By Harold Bloom (ed)
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Additional info for William Shakespeare's Hamlet (Bloom's Modern Critical Interpretations)
In this way, cinema elaborates the dreams of exoteric man. 49. Floyd-Wilson, English Ethnicity, 78. 50. 1 (1961), 22. 51. Coleridge, Coleridge’s Shakespeare Criticism, 1:38–39. 52. v. “mad,” 6. 53. Citing Helkiah Crooke’s Description of the Body of Man, Paster notes that “anger” was associated with women while “wrath” was reserved for men (“The Unbearable Coldness of Female Being,” 429). 54. v. ” 55. 9). 32 Daryl W. Palmer 56. Botero, Historicall Description, 3. 57. John Lyly provides a comic prologue to these scenes in his Gallathea as Rafe, Robin, and Dick attempt to become real men after their ship sinks.
18. Paster, “The Unbearable Coldness of Female Being,” 439–440. 19. For an important geohumoral revision of the usual reading of Morocco’s failure, see Floyd-Wilson, English Ethnicity, 42–43. 20. Paster, “The Unbearable Coldness of Female Being,” 435. 21. On this phenomenon in particular and English contact with Russia in general, see Daryl W. : Ashgate, 2004), 9–11, and passim. 22. E. G. R. Taylor, Tudor Geography 1485–1583 (London: Methuen, 1930), 91. 23. v. “mechanician,” n. 1. 24. Hakluyt, Principal Navigations, Voyages, Traffiques, and Discoveries of the English Nation, 8 vols.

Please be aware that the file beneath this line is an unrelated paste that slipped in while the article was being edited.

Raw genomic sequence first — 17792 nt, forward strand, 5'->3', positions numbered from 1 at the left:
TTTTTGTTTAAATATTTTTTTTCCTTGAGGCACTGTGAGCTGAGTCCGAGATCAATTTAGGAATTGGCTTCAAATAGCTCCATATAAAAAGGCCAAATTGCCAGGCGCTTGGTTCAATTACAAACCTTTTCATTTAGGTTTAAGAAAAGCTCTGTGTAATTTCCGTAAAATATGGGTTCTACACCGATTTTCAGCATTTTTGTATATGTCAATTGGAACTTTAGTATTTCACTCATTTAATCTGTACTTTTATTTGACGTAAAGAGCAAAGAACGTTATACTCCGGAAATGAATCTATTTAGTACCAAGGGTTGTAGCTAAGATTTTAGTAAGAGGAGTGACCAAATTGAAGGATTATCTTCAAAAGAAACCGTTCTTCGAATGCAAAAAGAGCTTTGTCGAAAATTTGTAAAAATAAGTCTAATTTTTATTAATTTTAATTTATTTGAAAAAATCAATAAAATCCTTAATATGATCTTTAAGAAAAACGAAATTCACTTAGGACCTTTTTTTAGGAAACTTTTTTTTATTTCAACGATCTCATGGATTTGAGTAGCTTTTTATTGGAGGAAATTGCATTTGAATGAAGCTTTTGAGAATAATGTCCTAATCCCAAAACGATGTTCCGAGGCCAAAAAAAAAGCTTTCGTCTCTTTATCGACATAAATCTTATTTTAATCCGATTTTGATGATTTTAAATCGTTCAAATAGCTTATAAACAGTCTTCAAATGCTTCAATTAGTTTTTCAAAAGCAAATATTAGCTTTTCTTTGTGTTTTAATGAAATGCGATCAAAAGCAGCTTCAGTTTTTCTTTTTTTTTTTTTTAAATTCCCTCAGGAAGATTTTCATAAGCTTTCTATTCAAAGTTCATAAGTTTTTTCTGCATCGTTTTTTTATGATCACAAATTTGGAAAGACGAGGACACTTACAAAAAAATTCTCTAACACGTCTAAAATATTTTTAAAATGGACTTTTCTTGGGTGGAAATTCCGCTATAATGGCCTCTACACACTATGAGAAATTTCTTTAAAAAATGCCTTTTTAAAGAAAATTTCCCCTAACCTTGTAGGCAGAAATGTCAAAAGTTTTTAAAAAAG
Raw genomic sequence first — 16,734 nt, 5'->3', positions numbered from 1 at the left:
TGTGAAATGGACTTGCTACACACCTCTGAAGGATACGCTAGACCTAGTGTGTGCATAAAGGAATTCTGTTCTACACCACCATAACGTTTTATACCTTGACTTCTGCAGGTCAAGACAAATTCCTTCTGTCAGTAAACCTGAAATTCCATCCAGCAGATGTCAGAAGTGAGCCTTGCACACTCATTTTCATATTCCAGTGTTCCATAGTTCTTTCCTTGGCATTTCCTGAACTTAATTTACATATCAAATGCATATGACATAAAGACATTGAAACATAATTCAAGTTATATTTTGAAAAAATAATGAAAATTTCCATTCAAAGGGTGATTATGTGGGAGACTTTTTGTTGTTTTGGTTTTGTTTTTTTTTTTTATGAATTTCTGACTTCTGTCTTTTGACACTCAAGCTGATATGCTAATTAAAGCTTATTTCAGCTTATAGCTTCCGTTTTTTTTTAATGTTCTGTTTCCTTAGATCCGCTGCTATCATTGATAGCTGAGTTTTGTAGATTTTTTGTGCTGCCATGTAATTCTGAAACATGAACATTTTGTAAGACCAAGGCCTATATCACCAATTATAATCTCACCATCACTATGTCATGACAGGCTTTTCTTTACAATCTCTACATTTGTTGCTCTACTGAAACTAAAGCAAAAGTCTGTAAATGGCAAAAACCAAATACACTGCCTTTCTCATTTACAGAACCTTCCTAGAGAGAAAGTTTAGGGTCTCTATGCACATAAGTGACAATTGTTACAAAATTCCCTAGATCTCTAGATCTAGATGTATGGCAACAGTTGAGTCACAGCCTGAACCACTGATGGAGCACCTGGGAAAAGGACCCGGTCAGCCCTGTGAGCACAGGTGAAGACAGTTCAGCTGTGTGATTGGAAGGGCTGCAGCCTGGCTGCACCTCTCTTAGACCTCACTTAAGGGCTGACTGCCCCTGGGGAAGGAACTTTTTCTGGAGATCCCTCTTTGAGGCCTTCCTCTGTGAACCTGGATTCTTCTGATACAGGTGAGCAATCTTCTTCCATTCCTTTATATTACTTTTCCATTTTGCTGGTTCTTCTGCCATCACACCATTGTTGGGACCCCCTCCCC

What work does this air or breath do? Let me first consider the ways in which it does not work. In its suggestion that playgoers may, like Hamlet, “eat the air” or feed on what is transmitted by it, the play goes well beyond any idea of the theater tied to mimesis. It also goes beyond the transmission of breath for or as language. The play, I suggest, although it exploits what mimetic representation can offer, is also suspicious of the kinds of effect to which mimesis lends itself, and Hamlet is of course famously dismissive of words.